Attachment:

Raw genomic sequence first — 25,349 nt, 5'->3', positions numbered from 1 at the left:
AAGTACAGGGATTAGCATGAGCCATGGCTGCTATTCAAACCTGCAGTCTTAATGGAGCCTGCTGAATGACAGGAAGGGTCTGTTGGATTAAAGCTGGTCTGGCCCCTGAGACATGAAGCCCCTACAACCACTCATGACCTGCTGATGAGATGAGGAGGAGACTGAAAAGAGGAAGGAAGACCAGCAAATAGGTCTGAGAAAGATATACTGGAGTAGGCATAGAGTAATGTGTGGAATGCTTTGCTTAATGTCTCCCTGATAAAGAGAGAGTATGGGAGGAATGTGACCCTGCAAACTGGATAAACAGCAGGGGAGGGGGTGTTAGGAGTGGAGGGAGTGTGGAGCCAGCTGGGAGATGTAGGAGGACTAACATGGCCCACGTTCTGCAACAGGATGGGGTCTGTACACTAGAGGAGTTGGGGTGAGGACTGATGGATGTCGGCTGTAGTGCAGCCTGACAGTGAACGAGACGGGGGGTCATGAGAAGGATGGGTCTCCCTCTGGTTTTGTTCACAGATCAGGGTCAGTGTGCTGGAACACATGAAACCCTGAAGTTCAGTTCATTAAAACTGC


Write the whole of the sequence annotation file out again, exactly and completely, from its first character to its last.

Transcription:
Raw genomic sequence first — 25,349 nt, 5'->3', positions numbered from 1 at the left:
AAGTACAGGGATTAGCATGAGCCATGGCTGCTATTCAAACCTGCAGTCTTAATGGAGCCTGCTGAATGACAGGAAGGGTCTGTTGGATTAAAGCTGGTCTGGCCCCTGAGACATGAAGCCCCTACAACCACTCATGACCTGCTGATGAGATGAGGAGGAGACTGAAAAGAGGAAGGAAGACCAGCAAATAGGTCTGAGAAAGATATACTGGAGTAGGCATAGAGTAATGTGTGGAATGCTTTGCTTAATGTCTCCCTGATAAAGAGAGAGTATGGGAGGAATGTGACCCTGCAAACTGGATAAACAGCAGGGGAGGGGGTGTTAGGAGTGGAGGGAGTGTGGAGCCAGCTGGGAGATGTAGGAGGACTAACATGGCCCACGTTCTGCAACAGGATGGGGTCTGTACACTAGAGGAGTTGGGGTGAGGACTGATGGATGTCGGCTGTAGTGCAGCCTGACAGTGAACGAGACGGGGGGTCATGAGAAGGATGGGTCTCCCTCTGGTTTTGTTCACAGATCAGGGTCAGTGTGCTGGAACACATGAAACCCTGAAGTTCAGTTCATTAAAACTGC